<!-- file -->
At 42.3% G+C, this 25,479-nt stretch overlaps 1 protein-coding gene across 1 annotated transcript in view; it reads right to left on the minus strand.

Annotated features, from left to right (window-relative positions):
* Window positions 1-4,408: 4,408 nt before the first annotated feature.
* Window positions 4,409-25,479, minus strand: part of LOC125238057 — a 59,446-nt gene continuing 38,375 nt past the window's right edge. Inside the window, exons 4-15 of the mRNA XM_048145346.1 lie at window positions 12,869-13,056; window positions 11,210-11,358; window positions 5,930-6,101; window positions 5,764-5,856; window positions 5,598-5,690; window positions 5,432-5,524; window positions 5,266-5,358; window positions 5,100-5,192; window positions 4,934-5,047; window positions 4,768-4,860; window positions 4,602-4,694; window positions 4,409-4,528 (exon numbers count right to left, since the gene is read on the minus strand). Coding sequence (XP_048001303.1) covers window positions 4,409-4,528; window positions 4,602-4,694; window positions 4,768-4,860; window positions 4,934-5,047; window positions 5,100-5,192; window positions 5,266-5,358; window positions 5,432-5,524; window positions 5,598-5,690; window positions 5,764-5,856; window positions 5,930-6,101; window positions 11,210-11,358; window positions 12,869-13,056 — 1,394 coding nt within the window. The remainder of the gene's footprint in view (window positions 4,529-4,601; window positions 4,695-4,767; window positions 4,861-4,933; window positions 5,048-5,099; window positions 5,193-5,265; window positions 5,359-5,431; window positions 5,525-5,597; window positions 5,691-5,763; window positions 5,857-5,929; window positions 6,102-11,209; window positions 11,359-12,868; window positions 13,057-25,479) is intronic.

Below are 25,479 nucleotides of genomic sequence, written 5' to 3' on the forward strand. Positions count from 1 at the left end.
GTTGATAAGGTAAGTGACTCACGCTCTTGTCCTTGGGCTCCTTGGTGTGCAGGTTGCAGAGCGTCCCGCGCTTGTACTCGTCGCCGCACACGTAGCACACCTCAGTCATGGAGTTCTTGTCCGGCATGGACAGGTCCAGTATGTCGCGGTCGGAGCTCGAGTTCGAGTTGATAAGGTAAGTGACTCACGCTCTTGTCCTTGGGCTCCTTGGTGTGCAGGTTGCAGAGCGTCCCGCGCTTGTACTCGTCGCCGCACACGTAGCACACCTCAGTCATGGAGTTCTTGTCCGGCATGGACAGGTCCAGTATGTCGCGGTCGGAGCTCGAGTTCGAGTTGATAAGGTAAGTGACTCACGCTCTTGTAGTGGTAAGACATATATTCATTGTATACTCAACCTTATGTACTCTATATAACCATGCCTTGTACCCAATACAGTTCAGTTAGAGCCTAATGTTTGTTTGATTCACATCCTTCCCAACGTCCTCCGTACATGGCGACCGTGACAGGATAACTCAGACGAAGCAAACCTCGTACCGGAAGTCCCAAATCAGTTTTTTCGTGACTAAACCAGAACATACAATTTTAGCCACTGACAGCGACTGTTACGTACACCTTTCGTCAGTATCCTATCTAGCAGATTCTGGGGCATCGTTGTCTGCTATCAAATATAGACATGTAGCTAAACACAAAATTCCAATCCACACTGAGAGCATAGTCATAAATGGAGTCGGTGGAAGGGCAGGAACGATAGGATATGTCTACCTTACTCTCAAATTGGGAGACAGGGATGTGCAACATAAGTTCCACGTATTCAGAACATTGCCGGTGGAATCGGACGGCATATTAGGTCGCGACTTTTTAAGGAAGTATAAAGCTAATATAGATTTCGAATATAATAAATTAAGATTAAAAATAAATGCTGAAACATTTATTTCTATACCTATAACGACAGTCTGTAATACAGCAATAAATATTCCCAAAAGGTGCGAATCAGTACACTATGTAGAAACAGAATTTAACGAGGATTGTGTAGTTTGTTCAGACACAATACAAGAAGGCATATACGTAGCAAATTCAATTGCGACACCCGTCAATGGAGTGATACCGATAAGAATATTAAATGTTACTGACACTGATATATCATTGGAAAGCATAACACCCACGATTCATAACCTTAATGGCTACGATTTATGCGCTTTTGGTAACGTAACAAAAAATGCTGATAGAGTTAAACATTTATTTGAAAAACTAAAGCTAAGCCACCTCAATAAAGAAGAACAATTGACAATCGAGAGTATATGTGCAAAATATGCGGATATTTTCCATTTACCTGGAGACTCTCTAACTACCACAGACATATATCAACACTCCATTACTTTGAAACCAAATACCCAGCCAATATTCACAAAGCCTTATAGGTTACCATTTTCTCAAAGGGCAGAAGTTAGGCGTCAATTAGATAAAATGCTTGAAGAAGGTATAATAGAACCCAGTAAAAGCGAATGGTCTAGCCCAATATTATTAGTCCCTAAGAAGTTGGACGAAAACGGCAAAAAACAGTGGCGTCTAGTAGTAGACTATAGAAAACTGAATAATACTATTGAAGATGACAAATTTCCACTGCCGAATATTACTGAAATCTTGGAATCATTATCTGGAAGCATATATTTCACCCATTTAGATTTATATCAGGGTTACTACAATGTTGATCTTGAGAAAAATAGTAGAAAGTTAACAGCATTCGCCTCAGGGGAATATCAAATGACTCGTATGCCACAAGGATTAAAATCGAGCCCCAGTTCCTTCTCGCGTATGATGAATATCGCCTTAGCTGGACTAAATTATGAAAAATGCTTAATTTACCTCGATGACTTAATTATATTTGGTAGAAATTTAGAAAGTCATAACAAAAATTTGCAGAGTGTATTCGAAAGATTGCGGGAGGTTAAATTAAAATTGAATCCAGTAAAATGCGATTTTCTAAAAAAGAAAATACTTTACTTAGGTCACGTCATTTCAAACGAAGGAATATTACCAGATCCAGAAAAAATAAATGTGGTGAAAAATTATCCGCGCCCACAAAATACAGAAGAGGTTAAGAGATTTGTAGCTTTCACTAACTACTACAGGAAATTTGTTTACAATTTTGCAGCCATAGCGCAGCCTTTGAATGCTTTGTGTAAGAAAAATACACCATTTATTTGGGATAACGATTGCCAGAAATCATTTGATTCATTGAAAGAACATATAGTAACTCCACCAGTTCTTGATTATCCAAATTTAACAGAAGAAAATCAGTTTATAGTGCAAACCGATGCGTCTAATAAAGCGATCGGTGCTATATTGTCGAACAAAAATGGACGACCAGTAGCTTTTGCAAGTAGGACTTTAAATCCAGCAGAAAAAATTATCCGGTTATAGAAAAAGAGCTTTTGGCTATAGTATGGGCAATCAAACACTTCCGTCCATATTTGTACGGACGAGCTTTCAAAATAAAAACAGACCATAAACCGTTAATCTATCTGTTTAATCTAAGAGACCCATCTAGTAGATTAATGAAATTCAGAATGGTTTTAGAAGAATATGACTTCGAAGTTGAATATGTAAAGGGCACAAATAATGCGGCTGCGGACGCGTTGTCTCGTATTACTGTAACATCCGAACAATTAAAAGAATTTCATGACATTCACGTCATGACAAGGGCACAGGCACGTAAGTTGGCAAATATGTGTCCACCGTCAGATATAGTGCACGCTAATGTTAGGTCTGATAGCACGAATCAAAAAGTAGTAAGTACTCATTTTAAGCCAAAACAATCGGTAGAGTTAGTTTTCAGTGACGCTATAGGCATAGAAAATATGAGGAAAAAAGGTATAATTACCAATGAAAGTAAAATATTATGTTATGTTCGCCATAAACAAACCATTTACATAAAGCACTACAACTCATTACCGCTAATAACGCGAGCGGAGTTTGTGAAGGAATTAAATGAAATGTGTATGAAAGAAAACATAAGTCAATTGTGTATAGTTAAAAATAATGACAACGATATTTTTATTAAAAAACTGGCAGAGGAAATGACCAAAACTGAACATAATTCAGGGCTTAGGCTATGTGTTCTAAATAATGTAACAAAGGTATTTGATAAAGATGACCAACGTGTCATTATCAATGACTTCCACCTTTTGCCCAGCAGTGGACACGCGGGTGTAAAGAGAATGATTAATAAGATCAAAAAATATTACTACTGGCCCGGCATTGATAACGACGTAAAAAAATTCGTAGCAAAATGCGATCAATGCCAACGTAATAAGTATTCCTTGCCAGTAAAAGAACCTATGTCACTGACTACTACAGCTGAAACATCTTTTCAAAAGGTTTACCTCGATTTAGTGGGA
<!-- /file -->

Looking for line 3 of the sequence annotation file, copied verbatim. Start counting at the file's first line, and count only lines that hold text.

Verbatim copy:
* Window positions 1-4,408: 4,408 nt before the first annotated feature.